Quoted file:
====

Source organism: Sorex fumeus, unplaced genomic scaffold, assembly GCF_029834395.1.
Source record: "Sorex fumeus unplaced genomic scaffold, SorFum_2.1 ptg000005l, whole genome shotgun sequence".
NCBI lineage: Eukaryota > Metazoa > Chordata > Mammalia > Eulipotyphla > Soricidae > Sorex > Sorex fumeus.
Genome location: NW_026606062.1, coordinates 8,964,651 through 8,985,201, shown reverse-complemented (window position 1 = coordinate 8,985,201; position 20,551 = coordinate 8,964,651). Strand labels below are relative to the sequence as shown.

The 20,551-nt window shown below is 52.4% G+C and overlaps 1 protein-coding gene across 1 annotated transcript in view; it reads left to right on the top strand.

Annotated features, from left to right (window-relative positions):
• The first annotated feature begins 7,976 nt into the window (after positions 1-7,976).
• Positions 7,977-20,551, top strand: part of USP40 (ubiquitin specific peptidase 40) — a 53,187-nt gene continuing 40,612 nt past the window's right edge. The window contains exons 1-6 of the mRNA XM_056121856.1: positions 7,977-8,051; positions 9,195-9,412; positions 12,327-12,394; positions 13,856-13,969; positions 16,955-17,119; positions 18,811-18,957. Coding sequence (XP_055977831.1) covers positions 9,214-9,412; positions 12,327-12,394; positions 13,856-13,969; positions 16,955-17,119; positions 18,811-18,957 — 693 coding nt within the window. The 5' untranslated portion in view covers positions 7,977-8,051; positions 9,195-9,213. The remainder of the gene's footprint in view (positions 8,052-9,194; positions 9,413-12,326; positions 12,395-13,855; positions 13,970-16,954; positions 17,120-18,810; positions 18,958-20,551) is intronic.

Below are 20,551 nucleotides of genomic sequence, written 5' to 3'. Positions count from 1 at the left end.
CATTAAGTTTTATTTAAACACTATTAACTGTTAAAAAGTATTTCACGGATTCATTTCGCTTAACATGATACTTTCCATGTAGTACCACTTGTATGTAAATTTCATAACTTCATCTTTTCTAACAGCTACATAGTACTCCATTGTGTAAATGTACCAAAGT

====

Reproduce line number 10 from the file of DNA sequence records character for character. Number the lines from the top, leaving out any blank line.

CATTAAGTTTTATTTAAACACTATTAACTGTTAAAAAGTATTTCACGGATTCATTTCGCTTAACATGATACTTTCCATGTAGTACCACTTGTATGTAAATTTCATAACTTCATCTTTTCTAACAGCTACATAGTACTCCATTGTGTAAATGTACCAAAGT